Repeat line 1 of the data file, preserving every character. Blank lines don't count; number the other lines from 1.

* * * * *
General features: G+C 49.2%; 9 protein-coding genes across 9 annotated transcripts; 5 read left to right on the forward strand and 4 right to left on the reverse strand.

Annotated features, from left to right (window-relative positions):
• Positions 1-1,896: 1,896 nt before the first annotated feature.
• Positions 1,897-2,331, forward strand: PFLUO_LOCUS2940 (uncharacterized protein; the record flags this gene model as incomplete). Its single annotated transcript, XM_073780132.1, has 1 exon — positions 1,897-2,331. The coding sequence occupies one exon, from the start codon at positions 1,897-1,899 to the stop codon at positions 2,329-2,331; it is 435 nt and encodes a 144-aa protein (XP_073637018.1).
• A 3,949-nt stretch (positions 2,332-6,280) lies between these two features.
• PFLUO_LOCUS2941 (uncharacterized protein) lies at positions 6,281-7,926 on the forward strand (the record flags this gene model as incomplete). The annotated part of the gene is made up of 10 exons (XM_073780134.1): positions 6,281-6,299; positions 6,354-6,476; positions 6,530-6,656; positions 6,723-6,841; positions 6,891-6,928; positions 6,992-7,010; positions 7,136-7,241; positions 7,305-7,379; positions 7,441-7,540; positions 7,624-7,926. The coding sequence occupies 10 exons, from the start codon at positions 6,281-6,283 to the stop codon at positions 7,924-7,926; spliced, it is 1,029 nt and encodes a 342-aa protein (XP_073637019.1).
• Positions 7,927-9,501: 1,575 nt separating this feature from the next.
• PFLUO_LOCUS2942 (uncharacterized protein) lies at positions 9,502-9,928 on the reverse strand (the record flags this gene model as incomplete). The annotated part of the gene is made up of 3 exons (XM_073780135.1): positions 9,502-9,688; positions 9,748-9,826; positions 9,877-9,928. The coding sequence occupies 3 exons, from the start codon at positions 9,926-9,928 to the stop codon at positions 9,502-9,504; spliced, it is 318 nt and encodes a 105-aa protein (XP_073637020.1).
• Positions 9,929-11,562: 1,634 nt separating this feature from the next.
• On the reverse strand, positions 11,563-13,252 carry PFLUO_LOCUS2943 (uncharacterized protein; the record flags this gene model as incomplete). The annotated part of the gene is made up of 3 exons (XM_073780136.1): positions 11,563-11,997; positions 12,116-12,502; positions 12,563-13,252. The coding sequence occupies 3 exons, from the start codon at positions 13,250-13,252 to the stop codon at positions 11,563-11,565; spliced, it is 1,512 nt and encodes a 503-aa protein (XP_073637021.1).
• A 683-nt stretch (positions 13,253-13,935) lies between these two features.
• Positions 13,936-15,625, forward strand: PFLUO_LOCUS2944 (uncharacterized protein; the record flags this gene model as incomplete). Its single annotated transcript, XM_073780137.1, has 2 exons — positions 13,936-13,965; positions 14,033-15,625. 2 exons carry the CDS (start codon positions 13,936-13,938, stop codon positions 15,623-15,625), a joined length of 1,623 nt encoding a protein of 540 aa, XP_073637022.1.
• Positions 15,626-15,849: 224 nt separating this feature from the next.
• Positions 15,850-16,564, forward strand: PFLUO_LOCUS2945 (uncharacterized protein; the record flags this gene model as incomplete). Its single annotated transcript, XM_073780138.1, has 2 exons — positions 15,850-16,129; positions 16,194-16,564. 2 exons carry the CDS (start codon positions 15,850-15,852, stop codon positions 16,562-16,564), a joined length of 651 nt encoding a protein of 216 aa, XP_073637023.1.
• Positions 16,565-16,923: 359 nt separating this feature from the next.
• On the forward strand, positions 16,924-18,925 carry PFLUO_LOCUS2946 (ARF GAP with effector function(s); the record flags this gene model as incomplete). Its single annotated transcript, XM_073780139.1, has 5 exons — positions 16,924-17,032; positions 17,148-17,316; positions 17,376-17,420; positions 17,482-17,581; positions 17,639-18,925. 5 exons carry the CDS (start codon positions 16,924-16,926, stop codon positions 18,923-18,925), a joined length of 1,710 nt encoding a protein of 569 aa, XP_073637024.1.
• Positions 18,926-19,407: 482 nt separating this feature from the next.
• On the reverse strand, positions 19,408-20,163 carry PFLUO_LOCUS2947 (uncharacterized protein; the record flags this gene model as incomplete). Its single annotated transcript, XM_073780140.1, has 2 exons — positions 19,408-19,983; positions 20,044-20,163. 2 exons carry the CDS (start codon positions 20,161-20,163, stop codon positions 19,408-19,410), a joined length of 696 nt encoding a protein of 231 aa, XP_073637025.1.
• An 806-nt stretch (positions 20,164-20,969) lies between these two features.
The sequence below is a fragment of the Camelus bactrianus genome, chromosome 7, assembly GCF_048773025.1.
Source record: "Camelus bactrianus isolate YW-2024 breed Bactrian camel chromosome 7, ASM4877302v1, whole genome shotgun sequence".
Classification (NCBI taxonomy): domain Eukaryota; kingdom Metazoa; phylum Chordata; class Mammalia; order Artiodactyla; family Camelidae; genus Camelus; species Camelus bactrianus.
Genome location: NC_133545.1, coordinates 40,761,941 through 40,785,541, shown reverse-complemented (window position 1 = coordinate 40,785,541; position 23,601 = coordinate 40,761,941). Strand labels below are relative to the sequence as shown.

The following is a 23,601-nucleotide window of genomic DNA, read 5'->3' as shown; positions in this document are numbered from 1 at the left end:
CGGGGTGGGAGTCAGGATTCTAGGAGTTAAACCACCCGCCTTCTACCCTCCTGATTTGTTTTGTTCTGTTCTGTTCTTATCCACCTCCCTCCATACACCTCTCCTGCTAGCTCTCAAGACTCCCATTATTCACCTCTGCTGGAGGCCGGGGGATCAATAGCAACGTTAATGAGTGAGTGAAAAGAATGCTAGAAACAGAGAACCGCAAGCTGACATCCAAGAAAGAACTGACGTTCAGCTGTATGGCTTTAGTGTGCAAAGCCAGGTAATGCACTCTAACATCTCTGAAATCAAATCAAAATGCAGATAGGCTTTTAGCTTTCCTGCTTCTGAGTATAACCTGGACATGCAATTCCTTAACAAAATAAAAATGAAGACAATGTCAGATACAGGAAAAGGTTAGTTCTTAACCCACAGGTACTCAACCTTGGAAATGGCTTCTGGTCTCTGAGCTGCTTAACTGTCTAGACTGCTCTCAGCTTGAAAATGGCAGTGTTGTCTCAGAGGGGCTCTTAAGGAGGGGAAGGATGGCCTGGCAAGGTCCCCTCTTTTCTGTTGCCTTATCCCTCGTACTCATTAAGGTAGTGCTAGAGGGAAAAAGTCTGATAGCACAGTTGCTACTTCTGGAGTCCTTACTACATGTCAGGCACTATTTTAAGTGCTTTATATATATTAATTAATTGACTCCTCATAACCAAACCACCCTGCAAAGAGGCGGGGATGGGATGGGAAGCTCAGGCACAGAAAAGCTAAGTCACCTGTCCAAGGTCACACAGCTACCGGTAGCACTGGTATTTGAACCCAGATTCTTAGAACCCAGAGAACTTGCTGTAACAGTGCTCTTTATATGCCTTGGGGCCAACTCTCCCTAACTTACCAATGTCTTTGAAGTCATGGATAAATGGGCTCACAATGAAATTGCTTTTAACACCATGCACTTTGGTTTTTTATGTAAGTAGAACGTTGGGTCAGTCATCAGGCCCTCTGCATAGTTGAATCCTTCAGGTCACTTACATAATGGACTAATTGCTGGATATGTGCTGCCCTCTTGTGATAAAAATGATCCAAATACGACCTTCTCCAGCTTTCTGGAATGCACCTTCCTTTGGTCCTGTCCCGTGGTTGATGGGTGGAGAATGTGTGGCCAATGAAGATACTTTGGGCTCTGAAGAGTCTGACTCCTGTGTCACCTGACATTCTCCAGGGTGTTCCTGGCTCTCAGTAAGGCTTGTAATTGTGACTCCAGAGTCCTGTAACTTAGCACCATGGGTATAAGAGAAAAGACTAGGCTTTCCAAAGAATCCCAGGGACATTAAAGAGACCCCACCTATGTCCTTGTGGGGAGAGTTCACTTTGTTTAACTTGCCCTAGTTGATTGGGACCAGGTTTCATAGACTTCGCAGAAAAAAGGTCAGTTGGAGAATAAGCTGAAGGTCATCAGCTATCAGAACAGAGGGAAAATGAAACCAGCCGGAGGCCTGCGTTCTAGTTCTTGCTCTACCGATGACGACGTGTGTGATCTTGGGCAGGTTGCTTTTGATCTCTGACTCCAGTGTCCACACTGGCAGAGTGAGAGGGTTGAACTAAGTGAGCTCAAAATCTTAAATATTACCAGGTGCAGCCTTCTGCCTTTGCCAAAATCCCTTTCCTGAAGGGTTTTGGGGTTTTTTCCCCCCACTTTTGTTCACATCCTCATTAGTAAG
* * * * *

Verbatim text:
General features: G+C 49.2%; 9 protein-coding genes across 9 annotated transcripts; 5 read left to right on the forward strand and 4 right to left on the reverse strand.